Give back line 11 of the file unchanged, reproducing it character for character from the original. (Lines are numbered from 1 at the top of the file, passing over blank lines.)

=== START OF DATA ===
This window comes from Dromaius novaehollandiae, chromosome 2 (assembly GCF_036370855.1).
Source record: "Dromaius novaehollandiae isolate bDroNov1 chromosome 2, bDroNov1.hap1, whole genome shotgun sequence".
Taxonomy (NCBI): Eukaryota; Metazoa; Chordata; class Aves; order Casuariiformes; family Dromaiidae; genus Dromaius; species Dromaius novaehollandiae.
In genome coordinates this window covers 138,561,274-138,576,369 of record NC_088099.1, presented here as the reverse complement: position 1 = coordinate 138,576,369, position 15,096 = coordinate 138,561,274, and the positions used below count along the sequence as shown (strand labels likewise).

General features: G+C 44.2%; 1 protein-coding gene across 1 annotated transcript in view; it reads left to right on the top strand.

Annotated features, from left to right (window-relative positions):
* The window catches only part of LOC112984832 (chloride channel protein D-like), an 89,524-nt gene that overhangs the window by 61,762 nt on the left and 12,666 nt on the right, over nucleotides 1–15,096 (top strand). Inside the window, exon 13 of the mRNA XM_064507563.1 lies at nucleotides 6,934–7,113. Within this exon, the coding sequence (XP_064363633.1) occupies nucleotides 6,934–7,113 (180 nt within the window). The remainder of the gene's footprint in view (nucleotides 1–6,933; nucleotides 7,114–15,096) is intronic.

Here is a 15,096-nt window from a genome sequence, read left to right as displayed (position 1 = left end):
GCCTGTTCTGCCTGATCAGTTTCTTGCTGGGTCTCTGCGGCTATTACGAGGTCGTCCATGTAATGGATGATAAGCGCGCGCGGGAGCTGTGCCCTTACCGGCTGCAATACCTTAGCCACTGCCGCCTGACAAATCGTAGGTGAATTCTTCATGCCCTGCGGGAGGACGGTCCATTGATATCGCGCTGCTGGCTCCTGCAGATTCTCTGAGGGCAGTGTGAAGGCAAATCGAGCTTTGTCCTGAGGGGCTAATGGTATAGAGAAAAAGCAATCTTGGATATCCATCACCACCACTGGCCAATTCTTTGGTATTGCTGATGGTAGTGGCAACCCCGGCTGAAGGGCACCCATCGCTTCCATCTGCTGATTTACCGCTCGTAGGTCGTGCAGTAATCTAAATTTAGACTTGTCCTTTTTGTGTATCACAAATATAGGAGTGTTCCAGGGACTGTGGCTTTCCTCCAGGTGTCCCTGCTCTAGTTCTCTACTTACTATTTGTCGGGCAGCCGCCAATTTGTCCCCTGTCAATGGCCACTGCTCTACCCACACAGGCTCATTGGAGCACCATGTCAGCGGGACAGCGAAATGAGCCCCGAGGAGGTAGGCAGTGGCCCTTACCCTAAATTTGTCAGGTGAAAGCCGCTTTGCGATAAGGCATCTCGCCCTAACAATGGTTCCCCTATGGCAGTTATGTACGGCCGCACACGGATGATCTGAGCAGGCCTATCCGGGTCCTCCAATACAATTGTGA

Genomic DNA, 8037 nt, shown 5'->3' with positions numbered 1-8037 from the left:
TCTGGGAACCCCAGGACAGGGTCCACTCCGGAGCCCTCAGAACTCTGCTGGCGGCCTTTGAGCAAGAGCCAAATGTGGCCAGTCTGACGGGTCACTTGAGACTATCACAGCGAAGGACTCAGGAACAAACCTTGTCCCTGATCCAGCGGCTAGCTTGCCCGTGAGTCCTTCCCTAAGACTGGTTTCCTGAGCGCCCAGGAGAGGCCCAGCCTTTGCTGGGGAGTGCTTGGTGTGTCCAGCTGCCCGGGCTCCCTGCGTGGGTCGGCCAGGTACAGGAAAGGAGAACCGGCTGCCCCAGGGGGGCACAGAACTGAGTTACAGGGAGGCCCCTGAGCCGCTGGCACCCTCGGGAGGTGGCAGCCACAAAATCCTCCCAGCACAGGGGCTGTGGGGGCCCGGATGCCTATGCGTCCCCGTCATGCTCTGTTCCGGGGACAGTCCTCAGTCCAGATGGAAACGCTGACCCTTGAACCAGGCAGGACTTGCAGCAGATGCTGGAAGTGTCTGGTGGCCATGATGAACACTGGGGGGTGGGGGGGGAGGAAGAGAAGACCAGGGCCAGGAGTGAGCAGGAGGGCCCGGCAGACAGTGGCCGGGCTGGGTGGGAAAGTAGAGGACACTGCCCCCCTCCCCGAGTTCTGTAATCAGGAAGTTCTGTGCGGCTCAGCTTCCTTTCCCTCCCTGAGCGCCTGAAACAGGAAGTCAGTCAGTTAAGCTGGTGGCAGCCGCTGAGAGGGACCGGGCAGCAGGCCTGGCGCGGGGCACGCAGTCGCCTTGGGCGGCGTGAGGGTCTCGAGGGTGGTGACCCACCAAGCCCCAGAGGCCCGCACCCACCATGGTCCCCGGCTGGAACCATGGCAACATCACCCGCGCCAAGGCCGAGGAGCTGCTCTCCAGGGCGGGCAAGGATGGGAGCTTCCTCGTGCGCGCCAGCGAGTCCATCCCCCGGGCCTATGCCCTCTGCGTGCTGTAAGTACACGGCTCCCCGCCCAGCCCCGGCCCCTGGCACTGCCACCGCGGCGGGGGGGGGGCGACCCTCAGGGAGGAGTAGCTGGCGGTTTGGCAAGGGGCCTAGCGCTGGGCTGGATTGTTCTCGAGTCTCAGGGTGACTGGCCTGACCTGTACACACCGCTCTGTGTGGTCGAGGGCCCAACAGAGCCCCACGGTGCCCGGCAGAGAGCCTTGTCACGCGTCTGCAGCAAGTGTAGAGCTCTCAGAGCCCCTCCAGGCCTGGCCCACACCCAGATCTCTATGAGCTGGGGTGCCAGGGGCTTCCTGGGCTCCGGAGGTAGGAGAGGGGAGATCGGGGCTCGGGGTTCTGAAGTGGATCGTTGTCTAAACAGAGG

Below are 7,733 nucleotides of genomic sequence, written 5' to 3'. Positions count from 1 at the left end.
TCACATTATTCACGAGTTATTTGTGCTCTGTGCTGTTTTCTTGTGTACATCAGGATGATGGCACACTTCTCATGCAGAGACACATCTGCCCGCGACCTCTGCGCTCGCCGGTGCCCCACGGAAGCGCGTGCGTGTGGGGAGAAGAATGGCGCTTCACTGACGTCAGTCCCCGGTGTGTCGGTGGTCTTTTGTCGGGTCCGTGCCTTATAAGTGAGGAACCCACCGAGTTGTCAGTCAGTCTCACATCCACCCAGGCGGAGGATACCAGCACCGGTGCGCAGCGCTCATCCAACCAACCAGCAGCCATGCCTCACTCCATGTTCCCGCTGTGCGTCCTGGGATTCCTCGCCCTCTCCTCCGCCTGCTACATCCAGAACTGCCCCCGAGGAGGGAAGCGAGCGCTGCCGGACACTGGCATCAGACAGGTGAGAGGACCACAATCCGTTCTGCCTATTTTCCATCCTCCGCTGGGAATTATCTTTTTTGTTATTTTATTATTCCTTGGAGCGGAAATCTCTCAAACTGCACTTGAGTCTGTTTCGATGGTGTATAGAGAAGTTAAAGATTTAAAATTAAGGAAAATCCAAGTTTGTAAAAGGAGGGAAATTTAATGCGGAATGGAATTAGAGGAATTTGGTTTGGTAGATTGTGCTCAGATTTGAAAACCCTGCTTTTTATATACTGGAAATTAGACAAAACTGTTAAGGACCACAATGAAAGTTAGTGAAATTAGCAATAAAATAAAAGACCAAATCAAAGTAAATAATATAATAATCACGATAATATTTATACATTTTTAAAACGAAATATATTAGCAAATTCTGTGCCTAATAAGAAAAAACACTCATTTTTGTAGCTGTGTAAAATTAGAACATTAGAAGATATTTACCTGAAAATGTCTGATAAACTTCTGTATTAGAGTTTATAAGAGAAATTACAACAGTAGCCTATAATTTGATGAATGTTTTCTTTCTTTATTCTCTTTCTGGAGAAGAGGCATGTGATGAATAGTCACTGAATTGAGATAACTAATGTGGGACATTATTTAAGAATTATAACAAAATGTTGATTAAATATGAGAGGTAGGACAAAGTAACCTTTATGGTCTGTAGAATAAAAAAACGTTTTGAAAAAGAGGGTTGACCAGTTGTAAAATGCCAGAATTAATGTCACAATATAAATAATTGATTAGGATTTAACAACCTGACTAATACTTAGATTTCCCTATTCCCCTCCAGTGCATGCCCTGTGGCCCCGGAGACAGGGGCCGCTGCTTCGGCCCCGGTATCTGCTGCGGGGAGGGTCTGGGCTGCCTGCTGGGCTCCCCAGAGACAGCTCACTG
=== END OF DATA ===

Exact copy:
TCTGGGAACCCCAGGACAGGGTCCACTCCGGAGCCCTCAGAACTCTGCTGGCGGCCTTTGAGCAAGAGCCAAATGTGGCCAGTCTGACGGGTCACTTGAGACTATCACAGCGAAGGACTCAGGAACAAACCTTGTCCCTGATCCAGCGGCTAGCTTGCCCGTGAGTCCTTCCCTAAGACTGGTTTCCTGAGCGCCCAGGAGAGGCCCAGCCTTTGCTGGGGAGTGCTTGGTGTGTCCAGCTGCCCGGGCTCCCTGCGTGGGTCGGCCAGGTACAGGAAAGGAGAACCGGCTGCCCCAGGGGGGCACAGAACTGAGTTACAGGGAGGCCCCTGAGCCGCTGGCACCCTCGGGAGGTGGCAGCCACAAAATCCTCCCAGCACAGGGGCTGTGGGGGCCCGGATGCCTATGCGTCCCCGTCATGCTCTGTTCCGGGGACAGTCCTCAGTCCAGATGGAAACGCTGACCCTTGAACCAGGCAGGACTTGCAGCAGATGCTGGAAGTGTCTGGTGGCCATGATGAACACTGGGGGGTGGGGGGGGAGGAAGAGAAGACCAGGGCCAGGAGTGAGCAGGAGGGCCCGGCAGACAGTGGCCGGGCTGGGTGGGAAAGTAGAGGACACTGCCCCCCTCCCCGAGTTCTGTAATCAGGAAGTTCTGTGCGGCTCAGCTTCCTTTCCCTCCCTGAGCGCCTGAAACAGGAAGTCAGTCAGTTAAGCTGGTGGCAGCCGCTGAGAGGGACCGGGCAGCAGGCCTGGCGCGGGGCACGCAGTCGCCTTGGGCGGCGTGAGGGTCTCGAGGGTGGTGACCCACCAAGCCCCAGAGGCCCGCACCCACCATGGTCCCCGGCTGGAACCATGGCAACATCACCCGCGCCAAGGCCGAGGAGCTGCTCTCCAGGGCGGGCAAGGATGGGAGCTTCCTCGTGCGCGCCAGCGAGTCCATCCCCCGGGCCTATGCCCTCTGCGTGCTGTAAGTACACGGCTCCCCGCCCAGCCCCGGCCCCTGGCACTGCCACCGCGGCGGGGGGGGGGCGACCCTCAGGGAGGAGTAGCTGGCGGTTTGGCAAGGGGCCTAGCGCTGGGCTGGATTGTTCTCGAGTCTCAGGGTGACTGGCCTGACCTGTACACACCGCTCTGTGTGGTCGAGGGCCCAACAGAGCCCCACGGTGCCCGGCAGAGAGCCTTGTCACGCGTCTGCAGCAAGTGTAGAGCTCTCAGAGCCCCTCCAGGCCTGGCCCACACCCAGATCTCTATGAGCTGGGGTGCCAGGGGCTTCCTGGGCTCCGGAGGTAGGAGAGGGGAGATCGGGGCTCGGGGTTCTGAAGTGGATCGTTGTCTAAACAGAGG